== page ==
2.1. Data identification

For the 2023 Urolithiasis Guidelines, new and relevant evidence has been identified, collated, and appraised through a structured assessment of the literature.

A broad and comprehensive scoping exercise covering all areas of the guideline was performed. The search was limited to studies representing high levels of evidence only (i.e., systematic reviews with meta-analysis (MA), randomised controlled trials (RCTs), and prospective non-randomised comparative studies) published in the English language. The search was restricted to articles published between 1st May 2021 and 9th May 2022. A total of 635 unique records were identified and screened for relevance. A total of 66 new references have been added to the Urolithiasis 2023 Guidelines publication.

Databases covered by the searches included Medline, EMBASE, Ovid and the Cochrane Libraries. The search strategy is published online: publications-appendices. The chapters on the treatment of bladder stones in adults and children are based on a systematic review [4].

For each recommendation within the guidelines there is an accompanying online strength rating form which includes an assessment of the benefit to harms ratio and patients’ preferences for each recommendation. The strength rating forms draw on the guiding principles of the GRADE methodology but do not purport to be GRADE [5,6]. Each strength-rating form addresses a number of key elements, namely:

  1. the overall quality of the evidence which exists for the recommendation, references used in this text are graded according to a classification system modified from the Oxford Centre for Evidence-Based Medicine Levels of Evidence [7];
  2. the magnitude of the effect (individual or combined effects);
  3. the certainty of the results (precision, consistency, heterogeneity and other statistical or study related factors);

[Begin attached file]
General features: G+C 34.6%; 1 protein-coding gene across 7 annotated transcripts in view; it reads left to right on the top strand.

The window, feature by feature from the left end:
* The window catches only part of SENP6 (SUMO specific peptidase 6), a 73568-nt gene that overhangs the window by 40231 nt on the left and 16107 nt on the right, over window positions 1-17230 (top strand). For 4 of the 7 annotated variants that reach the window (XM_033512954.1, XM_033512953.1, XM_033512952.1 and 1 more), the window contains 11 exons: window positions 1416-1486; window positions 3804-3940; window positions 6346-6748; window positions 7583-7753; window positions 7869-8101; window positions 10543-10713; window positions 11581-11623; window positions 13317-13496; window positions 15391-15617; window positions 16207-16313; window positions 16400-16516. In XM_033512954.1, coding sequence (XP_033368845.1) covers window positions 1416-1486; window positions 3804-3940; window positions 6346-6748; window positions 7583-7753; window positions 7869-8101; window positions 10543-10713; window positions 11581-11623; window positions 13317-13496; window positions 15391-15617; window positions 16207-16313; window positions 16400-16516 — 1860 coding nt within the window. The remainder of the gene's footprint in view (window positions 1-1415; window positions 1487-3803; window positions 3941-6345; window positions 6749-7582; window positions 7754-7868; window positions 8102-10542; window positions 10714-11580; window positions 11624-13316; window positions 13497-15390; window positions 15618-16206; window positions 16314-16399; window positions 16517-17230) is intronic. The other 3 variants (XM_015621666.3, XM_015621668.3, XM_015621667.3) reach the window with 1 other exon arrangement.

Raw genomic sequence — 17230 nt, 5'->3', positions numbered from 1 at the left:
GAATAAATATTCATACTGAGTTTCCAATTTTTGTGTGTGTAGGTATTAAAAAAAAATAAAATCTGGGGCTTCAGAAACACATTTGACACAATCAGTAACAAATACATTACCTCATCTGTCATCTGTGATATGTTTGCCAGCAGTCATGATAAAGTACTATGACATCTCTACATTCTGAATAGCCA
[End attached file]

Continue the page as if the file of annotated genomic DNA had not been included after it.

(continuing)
4. the balance between desirable and undesirable outcomes;
  5. the impact of patient values and preferences on the intervention;
  6. the certainty of those patient values and preferences.

These key elements are the basis which panels use to define the strength rating of each recommendation. The strength of each recommendation is represented by the words ‘strong’ or ‘weak’ [8]. The strength of each recommendation is determined by the balance between desirable and undesirable consequences of alternative management strategies, the quality of the evidence (including certainty of estimates), and nature and variability of patient values and preferences.

Additional information can be found in the general Methodology section of this print, and online at the EAU website:

A list of associations endorsing the EAU Guidelines can also be viewed online at the above address.

2.2. Review

The 2015 Urolithiasis Guidelines were subjected to peer-review prior to publication. Chapter 6, detailing the treatment and follow-up of bladder stones was peer reviewed in 2019.

2.3. Future goals

For the 2024 text update the Urolithiasis Guidelines Panel aim to:

  • Further evaluate the highest evidence for best clinical practice in endourology.
  • Question the accuracy of stone size as the surrogate index on deciding the appropriate treatment of urinary stones.
  • Complete two systematic reviews on:

a) The relation of kidney stones and their treatment on chronic kidney failure and end stage kidney disease.

b) Patient and personnel radiation protection during endourology.